When temperatures plummet in winter, the risk of your pipes freezing skyrockets. Frozen pipes can cause tremendous damage to buildings, and represent one of the most common, and expensive, causes of property damage to homes in Maine. Costing easily $5,000 or more on average according to the Insurance Institute for Business and Home Safety, it’s a no-brainer to do everything you can to prevent frozen pipes! Luckily, there are some very simple efforts you can make to prevent frigid temperatures from reaching your pipes and causing them to burst.
The pipes at most risk in your home are the ones in unheated spaces such as basements, attics, crawl spaces, and garages. However, even the pipes under cabinets on exterior walls can freeze, so don’t forget those areas. Research conducted by the Building Research Council shows that the “temperature alert threshold” is 20° F, for uninsulated pipes running through unheated spaces.
Pipe insulation costs as little as 50-cents per linear foot at your local home store, so it’s pretty affordable as home improvements go! Compared to the loss of your valuables, the cost of your insurance deductible, and the inconvenience of extensive repairs, there’s no reason not to insulate any vulnerable pipes.
Drafts let in a lot of cold air and drop the temperatures in an interior area considerably. Not only wasting energy and increasing your heating expenses, they can definitely cause frozen pipes! Seal cracks, gaps and openings around windows and doors, at sill plates and the foundation, and anywhere else you find cold drafts.
Always keep garage doors closed, and be sure no windows are open or drafty in your attic and basement areas.
Remember going to your grandmother’s in the winter and seeing the kitchen cabinet doors open under the sink? While this may seem an old-fashioned precaution, your grandmother was on to something! Keeping the doors open under any plumbing housed in cabinetry on exterior walls allows warmer air to circulate, and goes a long way to preventing frozen pipes.
Running water through a pipe, even at a slow trickle, helps prevent the pipes from freezing. Simply let the cold water drip slightly from any faucet in a worrisome location.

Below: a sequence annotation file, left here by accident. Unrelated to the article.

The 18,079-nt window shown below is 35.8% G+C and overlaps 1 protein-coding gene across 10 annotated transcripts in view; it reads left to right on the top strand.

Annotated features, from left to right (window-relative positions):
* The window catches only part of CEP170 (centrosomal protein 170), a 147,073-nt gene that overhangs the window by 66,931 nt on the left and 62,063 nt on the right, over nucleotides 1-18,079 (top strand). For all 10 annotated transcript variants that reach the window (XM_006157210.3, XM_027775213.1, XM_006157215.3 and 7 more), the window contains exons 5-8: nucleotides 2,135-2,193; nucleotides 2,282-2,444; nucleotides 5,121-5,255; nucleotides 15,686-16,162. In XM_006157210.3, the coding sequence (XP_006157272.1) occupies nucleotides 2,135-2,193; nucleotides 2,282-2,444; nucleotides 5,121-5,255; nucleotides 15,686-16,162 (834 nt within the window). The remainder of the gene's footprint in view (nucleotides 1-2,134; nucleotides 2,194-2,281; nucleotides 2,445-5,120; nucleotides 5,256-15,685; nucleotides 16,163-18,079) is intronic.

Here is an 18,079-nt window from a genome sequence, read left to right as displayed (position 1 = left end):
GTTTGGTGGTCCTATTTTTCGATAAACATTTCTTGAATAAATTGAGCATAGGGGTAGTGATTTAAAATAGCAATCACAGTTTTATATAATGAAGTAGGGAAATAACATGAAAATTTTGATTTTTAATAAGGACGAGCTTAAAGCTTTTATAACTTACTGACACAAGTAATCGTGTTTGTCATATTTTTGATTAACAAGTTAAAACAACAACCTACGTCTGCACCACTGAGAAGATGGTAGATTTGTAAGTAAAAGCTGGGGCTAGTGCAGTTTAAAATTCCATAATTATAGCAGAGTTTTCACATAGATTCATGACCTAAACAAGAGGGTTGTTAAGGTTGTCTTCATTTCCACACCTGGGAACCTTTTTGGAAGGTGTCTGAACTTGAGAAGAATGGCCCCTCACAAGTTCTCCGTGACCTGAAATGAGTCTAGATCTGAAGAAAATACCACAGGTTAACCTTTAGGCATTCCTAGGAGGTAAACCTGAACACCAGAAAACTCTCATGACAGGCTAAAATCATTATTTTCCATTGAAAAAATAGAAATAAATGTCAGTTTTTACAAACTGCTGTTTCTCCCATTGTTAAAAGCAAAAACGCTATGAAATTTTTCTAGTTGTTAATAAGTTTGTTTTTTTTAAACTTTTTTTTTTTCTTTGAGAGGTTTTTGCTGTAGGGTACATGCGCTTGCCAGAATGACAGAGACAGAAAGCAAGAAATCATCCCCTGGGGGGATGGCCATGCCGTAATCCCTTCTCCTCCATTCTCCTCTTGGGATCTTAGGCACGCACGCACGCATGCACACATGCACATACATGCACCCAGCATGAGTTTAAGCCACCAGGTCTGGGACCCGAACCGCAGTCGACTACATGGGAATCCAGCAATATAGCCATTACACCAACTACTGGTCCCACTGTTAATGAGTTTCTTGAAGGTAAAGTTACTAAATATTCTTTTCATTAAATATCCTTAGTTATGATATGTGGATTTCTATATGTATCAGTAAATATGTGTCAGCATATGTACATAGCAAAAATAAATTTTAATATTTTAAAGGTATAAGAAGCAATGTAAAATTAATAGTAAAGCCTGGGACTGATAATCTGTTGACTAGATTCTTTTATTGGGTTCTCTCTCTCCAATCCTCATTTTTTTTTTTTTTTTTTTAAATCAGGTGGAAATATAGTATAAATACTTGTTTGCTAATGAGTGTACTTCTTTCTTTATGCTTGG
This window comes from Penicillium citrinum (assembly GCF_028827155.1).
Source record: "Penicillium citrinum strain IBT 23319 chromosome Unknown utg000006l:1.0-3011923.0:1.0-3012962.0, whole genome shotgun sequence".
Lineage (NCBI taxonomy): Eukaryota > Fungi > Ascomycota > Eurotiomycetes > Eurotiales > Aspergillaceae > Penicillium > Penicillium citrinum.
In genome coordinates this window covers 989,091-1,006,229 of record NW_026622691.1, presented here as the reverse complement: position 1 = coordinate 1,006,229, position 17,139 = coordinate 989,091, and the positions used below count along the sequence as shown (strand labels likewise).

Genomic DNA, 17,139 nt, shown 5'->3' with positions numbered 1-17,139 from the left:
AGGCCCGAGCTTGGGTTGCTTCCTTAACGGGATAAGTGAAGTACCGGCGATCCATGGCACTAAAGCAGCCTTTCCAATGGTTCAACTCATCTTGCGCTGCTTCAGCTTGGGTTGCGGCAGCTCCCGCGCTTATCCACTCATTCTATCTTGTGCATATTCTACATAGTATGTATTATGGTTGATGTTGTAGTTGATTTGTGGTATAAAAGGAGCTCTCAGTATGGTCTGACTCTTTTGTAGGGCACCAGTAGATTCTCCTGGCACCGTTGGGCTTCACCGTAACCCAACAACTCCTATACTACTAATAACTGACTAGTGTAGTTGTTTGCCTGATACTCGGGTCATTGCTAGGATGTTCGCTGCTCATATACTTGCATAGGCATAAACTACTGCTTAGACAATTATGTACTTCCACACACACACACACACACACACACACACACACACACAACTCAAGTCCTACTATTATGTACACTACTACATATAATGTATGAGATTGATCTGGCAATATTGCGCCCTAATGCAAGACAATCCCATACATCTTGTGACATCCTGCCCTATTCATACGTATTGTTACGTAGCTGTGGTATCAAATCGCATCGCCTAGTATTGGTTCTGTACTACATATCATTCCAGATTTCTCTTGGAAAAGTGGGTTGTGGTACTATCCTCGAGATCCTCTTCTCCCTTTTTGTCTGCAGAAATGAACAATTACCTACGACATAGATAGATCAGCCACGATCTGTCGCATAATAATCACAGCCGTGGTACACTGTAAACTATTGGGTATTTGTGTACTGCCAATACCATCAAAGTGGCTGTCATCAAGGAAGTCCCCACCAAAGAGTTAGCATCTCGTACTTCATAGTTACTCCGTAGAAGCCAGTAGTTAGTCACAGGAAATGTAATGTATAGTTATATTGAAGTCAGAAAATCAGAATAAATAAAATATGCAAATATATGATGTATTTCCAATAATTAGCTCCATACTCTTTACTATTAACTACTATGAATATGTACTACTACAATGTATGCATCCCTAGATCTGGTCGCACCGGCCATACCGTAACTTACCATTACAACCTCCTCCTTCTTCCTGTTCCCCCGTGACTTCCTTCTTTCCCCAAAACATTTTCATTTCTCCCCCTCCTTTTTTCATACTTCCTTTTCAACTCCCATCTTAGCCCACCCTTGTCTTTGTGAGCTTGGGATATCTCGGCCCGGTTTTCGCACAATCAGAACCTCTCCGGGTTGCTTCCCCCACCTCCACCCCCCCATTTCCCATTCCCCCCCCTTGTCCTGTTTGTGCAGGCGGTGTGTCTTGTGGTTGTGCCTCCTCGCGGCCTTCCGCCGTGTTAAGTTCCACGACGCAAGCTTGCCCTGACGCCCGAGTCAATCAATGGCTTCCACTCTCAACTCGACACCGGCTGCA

Turns out large temperature swings – turning the thermostat way back when you’re not home, then cranking it up when you are – doesn’t actually save on energy costs. It’s better to leave your thermostat at nearly the same temperature to maintain a consistent heat so your system doesn’t have to work so hard. It will also prevent the temperature in colder areas of the house from dropping to dangerous levels.
If you are planning to be away for an extended time during the cold weather, leave your thermostat no lower than 55° F.
Beyond the obvious flow of water flooding your home, there are telltale signs that you have frozen pipes. If you turn on a faucet this winter and only a trickle comes out, you may have a frozen pipe. If you suspect your pipes have frozen, be very careful when thawing them out. If the pipe has burst somewhere in the line, the water will come flowing out into your home once it starts thawing.
Turn off your water at the main shutoff valve, typically located near the water meter and/or where your water line enters the house. There are steps to thawing frozen pipes, such as applying heat with a heating pad, hair dryer or space heater, but they can be very dangerous for a homeowner to attempt. NEVER use a blowtorch or open flame to thaw pipes! Not only can you start a fire, but you can cause additional damage to your plumbing. If you are at all unsure or uncomfortable, call a licensed plumber immediately to prevent further damage to your home.
At 207 Plumbing & Heating, we provide 24/7 emergency services and can help you with any plumbing issue. Just give us a call at 207-653-0979.